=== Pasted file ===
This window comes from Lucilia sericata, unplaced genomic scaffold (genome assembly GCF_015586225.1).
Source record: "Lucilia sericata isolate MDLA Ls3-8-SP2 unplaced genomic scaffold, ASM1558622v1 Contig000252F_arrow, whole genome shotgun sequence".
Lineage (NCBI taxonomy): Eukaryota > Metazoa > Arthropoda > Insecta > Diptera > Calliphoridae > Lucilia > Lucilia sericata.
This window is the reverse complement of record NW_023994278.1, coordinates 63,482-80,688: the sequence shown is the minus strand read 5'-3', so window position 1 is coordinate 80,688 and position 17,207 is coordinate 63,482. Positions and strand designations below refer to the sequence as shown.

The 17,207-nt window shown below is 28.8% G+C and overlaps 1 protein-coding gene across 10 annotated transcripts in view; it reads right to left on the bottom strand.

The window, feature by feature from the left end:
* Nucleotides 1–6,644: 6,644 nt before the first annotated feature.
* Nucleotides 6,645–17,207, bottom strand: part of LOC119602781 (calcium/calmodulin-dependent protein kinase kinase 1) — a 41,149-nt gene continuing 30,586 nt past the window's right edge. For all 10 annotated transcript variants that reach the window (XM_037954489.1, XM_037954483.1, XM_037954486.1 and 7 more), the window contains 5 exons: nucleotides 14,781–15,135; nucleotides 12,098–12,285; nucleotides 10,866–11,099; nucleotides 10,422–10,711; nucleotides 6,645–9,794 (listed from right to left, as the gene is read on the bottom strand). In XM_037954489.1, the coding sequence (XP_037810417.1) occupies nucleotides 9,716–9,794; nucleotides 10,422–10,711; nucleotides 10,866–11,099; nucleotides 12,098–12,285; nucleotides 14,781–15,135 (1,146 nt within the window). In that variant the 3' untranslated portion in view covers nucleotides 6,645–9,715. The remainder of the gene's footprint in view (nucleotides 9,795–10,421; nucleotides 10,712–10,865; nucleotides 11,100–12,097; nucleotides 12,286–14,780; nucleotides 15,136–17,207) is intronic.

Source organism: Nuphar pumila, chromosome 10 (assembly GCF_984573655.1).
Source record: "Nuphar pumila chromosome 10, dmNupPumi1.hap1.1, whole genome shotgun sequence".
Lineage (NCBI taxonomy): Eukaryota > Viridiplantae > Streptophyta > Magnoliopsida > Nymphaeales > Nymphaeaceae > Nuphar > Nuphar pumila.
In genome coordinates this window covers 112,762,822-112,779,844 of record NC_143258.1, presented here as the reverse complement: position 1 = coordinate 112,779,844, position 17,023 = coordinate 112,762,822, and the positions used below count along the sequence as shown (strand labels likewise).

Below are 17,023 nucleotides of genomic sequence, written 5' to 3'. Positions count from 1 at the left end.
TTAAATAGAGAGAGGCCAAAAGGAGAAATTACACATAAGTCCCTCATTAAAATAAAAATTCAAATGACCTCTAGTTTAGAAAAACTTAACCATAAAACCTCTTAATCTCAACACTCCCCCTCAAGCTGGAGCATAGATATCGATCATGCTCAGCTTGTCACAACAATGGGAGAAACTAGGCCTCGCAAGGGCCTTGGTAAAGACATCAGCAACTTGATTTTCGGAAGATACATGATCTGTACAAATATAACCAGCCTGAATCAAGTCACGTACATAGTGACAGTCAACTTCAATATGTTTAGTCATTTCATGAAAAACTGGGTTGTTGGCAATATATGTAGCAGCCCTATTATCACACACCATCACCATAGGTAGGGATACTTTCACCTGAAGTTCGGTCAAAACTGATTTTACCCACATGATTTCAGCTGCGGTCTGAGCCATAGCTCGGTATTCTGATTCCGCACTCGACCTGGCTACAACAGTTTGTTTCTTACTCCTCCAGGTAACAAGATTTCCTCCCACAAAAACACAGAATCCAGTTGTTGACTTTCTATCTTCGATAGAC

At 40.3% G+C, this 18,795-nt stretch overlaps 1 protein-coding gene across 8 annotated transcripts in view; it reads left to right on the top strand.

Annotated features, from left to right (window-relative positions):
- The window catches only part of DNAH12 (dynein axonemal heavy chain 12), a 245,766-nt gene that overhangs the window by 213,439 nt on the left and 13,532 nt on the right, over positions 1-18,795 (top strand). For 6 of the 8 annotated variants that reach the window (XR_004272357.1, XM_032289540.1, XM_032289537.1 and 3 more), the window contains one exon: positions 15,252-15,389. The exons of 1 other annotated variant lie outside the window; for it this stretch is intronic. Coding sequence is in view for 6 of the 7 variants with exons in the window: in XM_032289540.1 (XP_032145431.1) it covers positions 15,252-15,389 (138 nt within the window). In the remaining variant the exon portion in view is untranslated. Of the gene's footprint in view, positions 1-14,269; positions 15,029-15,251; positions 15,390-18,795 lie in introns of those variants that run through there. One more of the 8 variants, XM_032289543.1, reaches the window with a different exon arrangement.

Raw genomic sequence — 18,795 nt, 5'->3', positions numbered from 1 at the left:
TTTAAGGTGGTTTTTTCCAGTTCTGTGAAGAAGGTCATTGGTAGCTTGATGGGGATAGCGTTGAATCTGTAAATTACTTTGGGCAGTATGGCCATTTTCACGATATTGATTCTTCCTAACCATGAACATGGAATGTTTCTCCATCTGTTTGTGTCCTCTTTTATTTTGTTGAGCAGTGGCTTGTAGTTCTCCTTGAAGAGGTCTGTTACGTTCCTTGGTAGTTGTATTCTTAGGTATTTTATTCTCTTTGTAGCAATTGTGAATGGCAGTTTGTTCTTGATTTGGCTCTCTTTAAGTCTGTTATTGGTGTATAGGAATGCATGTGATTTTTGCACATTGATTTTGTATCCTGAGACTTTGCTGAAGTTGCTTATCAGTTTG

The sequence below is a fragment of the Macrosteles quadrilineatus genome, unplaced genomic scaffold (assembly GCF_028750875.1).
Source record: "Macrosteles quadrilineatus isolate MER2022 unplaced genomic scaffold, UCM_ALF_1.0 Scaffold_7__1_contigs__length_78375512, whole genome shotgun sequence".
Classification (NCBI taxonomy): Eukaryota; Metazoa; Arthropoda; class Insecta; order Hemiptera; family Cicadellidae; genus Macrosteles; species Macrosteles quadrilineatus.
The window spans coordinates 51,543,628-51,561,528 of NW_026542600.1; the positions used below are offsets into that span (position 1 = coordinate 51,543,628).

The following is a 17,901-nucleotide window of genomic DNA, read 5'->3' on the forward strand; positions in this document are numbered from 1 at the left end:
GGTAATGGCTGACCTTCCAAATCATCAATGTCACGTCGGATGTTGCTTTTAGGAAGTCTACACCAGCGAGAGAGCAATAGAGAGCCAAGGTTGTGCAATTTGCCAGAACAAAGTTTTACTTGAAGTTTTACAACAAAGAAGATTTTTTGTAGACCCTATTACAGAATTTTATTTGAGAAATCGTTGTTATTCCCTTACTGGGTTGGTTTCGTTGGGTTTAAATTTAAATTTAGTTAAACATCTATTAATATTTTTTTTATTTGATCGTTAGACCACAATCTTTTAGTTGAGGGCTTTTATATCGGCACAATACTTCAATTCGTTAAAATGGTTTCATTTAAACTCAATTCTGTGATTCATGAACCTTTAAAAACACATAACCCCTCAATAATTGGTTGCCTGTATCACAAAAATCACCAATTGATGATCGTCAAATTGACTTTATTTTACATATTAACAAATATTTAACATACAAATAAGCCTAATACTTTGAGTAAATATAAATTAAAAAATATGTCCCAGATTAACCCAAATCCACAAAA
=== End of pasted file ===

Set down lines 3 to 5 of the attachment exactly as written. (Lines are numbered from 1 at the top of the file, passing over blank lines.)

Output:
Lineage (NCBI taxonomy): Eukaryota > Metazoa > Arthropoda > Insecta > Diptera > Calliphoridae > Lucilia > Lucilia sericata.
This window is the reverse complement of record NW_023994278.1, coordinates 63,482-80,688: the sequence shown is the minus strand read 5'-3', so window position 1 is coordinate 80,688 and position 17,207 is coordinate 63,482. Positions and strand designations below refer to the sequence as shown.

The 17,207-nt window shown below is 28.8% G+C and overlaps 1 protein-coding gene across 10 annotated transcripts in view; it reads right to left on the bottom strand.